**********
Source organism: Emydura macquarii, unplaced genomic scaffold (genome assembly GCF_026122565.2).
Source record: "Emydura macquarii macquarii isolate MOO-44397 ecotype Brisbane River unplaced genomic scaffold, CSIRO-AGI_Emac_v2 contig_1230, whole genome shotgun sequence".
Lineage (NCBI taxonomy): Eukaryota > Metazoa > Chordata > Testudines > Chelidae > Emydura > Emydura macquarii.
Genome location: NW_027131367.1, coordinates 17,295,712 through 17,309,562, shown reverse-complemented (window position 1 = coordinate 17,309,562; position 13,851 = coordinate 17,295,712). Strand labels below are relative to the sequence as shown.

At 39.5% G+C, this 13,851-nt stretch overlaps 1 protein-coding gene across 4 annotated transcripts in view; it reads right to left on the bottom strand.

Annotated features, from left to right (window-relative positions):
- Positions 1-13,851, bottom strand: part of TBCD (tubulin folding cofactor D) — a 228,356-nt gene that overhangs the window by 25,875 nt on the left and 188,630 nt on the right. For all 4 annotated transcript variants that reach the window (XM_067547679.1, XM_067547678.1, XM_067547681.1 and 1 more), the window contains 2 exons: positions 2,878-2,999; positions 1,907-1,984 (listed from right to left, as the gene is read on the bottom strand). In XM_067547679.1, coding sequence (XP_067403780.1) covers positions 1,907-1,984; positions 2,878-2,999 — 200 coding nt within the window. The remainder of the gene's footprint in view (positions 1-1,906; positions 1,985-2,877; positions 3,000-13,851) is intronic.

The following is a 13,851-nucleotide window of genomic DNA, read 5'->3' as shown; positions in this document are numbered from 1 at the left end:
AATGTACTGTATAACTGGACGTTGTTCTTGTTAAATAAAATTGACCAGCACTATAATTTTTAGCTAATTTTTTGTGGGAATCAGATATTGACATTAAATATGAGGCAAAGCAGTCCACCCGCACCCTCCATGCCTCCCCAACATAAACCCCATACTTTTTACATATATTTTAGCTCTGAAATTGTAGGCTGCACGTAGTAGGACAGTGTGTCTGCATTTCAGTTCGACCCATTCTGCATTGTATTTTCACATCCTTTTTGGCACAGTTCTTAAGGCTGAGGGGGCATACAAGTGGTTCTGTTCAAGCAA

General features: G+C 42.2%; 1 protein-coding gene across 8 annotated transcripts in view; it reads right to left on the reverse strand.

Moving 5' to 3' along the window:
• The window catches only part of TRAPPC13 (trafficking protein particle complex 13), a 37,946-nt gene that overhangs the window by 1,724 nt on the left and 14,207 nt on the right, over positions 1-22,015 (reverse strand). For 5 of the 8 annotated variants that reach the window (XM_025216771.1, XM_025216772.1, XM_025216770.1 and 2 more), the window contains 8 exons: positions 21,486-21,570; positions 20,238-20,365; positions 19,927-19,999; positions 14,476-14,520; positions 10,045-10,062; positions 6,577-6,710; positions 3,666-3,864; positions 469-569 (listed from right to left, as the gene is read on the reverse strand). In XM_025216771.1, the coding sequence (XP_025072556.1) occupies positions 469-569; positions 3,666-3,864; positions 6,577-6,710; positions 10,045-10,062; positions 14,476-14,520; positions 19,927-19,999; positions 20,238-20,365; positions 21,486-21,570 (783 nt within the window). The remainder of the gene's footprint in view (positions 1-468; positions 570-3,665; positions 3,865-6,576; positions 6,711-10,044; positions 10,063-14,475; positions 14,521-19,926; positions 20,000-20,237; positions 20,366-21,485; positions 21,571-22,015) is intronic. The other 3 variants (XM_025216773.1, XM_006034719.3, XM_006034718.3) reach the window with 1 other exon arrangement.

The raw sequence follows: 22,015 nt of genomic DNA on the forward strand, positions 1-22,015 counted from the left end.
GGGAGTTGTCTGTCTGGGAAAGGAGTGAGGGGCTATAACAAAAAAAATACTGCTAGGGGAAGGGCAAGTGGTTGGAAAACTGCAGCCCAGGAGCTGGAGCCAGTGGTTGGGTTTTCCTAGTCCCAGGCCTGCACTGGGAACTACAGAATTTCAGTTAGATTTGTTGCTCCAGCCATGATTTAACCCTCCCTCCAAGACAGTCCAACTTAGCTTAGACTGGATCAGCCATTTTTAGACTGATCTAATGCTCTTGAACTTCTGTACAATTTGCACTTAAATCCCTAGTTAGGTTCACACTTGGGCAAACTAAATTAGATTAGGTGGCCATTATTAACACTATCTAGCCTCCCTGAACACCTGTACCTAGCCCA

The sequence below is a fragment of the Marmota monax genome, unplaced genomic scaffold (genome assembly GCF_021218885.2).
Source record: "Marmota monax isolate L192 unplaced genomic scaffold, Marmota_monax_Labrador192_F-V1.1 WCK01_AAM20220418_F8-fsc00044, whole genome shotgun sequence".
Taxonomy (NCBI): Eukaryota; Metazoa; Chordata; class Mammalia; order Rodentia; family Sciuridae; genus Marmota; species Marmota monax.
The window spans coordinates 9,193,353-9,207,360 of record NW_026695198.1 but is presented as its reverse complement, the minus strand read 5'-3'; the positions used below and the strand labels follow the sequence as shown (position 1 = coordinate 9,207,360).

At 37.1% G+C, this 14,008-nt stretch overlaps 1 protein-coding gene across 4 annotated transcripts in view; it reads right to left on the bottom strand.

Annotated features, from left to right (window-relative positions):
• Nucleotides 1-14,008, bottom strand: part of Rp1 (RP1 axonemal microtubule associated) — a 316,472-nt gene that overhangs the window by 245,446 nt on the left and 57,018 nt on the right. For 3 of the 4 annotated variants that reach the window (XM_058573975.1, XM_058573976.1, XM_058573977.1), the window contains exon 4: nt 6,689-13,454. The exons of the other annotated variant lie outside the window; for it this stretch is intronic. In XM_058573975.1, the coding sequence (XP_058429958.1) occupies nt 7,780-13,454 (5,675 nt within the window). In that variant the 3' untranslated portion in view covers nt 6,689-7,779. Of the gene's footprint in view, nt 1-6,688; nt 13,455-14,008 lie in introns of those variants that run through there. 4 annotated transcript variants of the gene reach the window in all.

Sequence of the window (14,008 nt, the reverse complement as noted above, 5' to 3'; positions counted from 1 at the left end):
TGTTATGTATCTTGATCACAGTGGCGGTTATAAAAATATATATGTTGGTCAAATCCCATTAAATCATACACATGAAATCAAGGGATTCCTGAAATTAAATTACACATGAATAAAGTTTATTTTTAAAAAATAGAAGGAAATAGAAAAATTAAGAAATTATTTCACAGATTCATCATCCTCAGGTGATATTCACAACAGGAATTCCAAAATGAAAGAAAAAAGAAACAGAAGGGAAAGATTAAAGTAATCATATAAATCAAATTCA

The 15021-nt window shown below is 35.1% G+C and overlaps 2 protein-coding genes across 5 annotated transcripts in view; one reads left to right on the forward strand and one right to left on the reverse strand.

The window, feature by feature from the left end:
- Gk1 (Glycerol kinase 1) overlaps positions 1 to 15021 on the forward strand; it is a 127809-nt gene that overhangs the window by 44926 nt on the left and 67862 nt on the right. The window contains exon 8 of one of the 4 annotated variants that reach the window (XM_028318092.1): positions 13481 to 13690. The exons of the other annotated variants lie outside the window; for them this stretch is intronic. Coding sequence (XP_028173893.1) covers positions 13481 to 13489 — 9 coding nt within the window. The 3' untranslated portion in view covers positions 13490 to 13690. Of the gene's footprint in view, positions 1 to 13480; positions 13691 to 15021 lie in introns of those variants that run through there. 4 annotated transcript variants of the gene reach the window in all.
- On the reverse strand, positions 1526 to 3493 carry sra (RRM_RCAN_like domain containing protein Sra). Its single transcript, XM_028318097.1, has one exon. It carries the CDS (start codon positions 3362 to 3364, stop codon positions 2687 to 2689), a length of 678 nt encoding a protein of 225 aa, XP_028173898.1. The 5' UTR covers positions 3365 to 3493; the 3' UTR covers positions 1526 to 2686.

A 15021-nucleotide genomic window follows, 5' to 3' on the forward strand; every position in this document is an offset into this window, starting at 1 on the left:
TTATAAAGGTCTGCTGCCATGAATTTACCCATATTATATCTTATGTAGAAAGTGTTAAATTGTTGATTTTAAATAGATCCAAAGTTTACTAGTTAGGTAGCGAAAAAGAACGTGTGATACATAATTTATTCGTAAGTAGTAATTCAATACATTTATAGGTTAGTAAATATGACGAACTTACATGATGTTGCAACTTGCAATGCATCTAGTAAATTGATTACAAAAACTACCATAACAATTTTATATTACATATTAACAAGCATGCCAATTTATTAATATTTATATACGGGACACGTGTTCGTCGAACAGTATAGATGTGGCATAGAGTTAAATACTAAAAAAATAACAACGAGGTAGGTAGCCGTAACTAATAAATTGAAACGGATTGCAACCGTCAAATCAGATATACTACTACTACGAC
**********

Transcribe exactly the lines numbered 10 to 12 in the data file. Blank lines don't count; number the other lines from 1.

General features: G+C 42.2%; 1 protein-coding gene across 8 annotated transcripts in view; it reads right to left on the reverse strand.

Moving 5' to 3' along the window:
• The window catches only part of TRAPPC13 (trafficking protein particle complex 13), a 37,946-nt gene that overhangs the window by 1,724 nt on the left and 14,207 nt on the right, over positions 1-22,015 (reverse strand). For 5 of the 8 annotated variants that reach the window (XM_025216771.1, XM_025216772.1, XM_025216770.1 and 2 more), the window contains 8 exons: positions 21,486-21,570; positions 20,238-20,365; positions 19,927-19,999; positions 14,476-14,520; positions 10,045-10,062; positions 6,577-6,710; positions 3,666-3,864; positions 469-569 (listed from right to left, as the gene is read on the reverse strand). In XM_025216771.1, the coding sequence (XP_025072556.1) occupies positions 469-569; positions 3,666-3,864; positions 6,577-6,710; positions 10,045-10,062; positions 14,476-14,520; positions 19,927-19,999; positions 20,238-20,365; positions 21,486-21,570 (783 nt within the window). The remainder of the gene's footprint in view (positions 1-468; positions 570-3,665; positions 3,865-6,576; positions 6,711-10,044; positions 10,063-14,475; positions 14,521-19,926; positions 20,000-20,237; positions 20,366-21,485; positions 21,571-22,015) is intronic. The other 3 variants (XM_025216773.1, XM_006034719.3, XM_006034718.3) reach the window with 1 other exon arrangement.